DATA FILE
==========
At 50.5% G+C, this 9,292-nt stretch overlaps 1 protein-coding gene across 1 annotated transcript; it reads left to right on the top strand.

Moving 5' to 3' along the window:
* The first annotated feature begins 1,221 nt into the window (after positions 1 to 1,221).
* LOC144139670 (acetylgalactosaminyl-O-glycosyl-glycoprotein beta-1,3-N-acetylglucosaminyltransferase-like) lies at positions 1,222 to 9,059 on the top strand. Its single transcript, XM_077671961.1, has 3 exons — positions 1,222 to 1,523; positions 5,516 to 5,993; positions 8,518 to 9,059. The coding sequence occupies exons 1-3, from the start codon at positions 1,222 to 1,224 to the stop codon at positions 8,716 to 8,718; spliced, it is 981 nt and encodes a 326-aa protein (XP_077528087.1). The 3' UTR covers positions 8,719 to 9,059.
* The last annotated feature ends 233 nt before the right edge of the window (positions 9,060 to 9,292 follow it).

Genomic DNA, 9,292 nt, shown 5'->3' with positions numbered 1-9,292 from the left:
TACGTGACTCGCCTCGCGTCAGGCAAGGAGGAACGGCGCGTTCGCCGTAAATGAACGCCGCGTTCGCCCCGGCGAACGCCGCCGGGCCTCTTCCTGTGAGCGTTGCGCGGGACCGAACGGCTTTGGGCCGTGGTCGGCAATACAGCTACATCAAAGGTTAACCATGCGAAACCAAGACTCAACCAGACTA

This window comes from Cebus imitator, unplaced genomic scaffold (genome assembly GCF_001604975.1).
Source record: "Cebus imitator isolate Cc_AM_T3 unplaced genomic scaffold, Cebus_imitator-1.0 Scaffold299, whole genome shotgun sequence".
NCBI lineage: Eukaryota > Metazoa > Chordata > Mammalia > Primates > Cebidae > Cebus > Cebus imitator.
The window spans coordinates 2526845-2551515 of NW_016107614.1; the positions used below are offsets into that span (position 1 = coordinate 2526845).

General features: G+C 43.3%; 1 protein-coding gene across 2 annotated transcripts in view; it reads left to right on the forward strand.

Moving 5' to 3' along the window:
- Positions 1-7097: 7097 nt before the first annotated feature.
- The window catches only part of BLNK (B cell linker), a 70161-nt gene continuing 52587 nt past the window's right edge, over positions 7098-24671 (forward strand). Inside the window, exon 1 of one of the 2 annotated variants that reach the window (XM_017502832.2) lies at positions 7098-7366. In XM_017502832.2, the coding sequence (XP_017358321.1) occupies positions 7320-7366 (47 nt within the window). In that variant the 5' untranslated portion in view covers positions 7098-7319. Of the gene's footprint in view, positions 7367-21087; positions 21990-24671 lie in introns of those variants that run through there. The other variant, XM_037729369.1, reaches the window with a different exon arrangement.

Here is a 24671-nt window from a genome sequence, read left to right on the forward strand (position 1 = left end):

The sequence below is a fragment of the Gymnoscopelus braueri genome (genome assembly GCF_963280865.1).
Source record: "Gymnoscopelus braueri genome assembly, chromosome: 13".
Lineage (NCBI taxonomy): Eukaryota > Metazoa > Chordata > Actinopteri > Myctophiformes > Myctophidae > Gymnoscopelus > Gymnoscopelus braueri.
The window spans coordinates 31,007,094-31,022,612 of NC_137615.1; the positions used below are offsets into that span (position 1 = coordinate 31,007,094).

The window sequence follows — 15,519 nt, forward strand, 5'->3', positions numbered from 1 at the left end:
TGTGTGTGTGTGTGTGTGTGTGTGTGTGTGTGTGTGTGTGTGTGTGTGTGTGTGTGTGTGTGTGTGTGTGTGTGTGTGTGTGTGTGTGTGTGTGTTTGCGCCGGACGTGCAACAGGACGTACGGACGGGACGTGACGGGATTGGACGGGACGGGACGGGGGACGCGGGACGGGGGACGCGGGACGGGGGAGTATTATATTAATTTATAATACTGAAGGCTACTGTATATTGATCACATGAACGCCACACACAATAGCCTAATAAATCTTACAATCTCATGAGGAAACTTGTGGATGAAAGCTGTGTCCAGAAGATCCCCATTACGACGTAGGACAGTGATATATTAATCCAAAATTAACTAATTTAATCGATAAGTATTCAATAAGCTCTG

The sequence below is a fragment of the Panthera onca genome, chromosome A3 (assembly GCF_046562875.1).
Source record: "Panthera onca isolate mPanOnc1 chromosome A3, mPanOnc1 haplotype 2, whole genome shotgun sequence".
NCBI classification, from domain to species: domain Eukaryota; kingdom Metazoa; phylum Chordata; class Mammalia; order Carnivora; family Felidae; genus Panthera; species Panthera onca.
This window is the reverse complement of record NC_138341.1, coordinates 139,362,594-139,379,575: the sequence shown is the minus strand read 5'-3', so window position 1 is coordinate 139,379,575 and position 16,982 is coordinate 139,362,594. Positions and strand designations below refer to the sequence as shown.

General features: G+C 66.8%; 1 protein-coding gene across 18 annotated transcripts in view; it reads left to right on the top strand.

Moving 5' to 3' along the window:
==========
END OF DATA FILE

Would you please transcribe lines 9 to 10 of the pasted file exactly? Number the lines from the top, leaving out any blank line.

Source record: "Cebus imitator isolate Cc_AM_T3 unplaced genomic scaffold, Cebus_imitator-1.0 Scaffold299, whole genome shotgun sequence".
NCBI lineage: Eukaryota > Metazoa > Chordata > Mammalia > Primates > Cebidae > Cebus > Cebus imitator.